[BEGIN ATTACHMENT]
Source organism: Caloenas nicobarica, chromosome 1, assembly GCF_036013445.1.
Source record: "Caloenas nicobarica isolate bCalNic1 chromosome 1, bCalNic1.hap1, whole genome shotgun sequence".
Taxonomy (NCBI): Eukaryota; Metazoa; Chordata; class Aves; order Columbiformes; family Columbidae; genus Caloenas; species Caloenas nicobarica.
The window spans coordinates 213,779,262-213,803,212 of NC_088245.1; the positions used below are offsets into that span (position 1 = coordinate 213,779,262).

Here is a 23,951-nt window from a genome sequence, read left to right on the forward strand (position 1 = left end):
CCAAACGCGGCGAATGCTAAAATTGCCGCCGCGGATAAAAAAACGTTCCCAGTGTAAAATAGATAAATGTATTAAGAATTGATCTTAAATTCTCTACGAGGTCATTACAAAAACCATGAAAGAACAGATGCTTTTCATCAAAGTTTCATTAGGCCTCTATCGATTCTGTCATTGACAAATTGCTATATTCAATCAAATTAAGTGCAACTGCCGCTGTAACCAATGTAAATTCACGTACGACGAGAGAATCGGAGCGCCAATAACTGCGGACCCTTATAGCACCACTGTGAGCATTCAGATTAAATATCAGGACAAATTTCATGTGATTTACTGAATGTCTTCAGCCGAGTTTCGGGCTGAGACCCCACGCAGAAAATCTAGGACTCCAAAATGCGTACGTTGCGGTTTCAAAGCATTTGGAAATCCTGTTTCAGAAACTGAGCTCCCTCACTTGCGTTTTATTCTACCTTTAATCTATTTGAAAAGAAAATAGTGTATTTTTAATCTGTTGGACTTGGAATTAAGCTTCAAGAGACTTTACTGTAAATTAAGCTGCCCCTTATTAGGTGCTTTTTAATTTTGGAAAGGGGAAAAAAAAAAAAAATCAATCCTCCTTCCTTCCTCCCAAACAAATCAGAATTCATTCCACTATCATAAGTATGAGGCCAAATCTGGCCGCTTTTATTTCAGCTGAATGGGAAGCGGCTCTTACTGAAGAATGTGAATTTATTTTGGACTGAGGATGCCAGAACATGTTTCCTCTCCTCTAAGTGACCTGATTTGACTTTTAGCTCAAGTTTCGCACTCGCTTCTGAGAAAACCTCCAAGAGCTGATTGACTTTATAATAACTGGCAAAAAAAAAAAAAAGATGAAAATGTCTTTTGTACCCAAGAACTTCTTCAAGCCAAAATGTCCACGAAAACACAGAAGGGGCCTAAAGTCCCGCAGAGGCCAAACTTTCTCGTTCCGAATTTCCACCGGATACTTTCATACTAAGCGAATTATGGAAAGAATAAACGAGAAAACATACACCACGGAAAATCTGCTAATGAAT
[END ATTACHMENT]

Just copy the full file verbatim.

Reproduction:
Source organism: Caloenas nicobarica, chromosome 1, assembly GCF_036013445.1.
Source record: "Caloenas nicobarica isolate bCalNic1 chromosome 1, bCalNic1.hap1, whole genome shotgun sequence".
Taxonomy (NCBI): Eukaryota; Metazoa; Chordata; class Aves; order Columbiformes; family Columbidae; genus Caloenas; species Caloenas nicobarica.
The window spans coordinates 213,779,262-213,803,212 of NC_088245.1; the positions used below are offsets into that span (position 1 = coordinate 213,779,262).

Here is a 23,951-nt window from a genome sequence, read left to right on the forward strand (position 1 = left end):
CCAAACGCGGCGAATGCTAAAATTGCCGCCGCGGATAAAAAAACGTTCCCAGTGTAAAATAGATAAATGTATTAAGAATTGATCTTAAATTCTCTACGAGGTCATTACAAAAACCATGAAAGAACAGATGCTTTTCATCAAAGTTTCATTAGGCCTCTATCGATTCTGTCATTGACAAATTGCTATATTCAATCAAATTAAGTGCAACTGCCGCTGTAACCAATGTAAATTCACGTACGACGAGAGAATCGGAGCGCCAATAACTGCGGACCCTTATAGCACCACTGTGAGCATTCAGATTAAATATCAGGACAAATTTCATGTGATTTACTGAATGTCTTCAGCCGAGTTTCGGGCTGAGACCCCACGCAGAAAATCTAGGACTCCAAAATGCGTACGTTGCGGTTTCAAAGCATTTGGAAATCCTGTTTCAGAAACTGAGCTCCCTCACTTGCGTTTTATTCTACCTTTAATCTATTTGAAAAGAAAATAGTGTATTTTTAATCTGTTGGACTTGGAATTAAGCTTCAAGAGACTTTACTGTAAATTAAGCTGCCCCTTATTAGGTGCTTTTTAATTTTGGAAAGGGGAAAAAAAAAAAAAATCAATCCTCCTTCCTTCCTCCCAAACAAATCAGAATTCATTCCACTATCATAAGTATGAGGCCAAATCTGGCCGCTTTTATTTCAGCTGAATGGGAAGCGGCTCTTACTGAAGAATGTGAATTTATTTTGGACTGAGGATGCCAGAACATGTTTCCTCTCCTCTAAGTGACCTGATTTGACTTTTAGCTCAAGTTTCGCACTCGCTTCTGAGAAAACCTCCAAGAGCTGATTGACTTTATAATAACTGGCAAAAAAAAAAAAAAGATGAAAATGTCTTTTGTACCCAAGAACTTCTTCAAGCCAAAATGTCCACGAAAACACAGAAGGGGCCTAAAGTCCCGCAGAGGCCAAACTTTCTCGTTCCGAATTTCCACCGGATACTTTCATACTAAGCGAATTATGGAAAGAATAAACGAGAAAACATACACCACGGAAAATCTGCTAATGAAT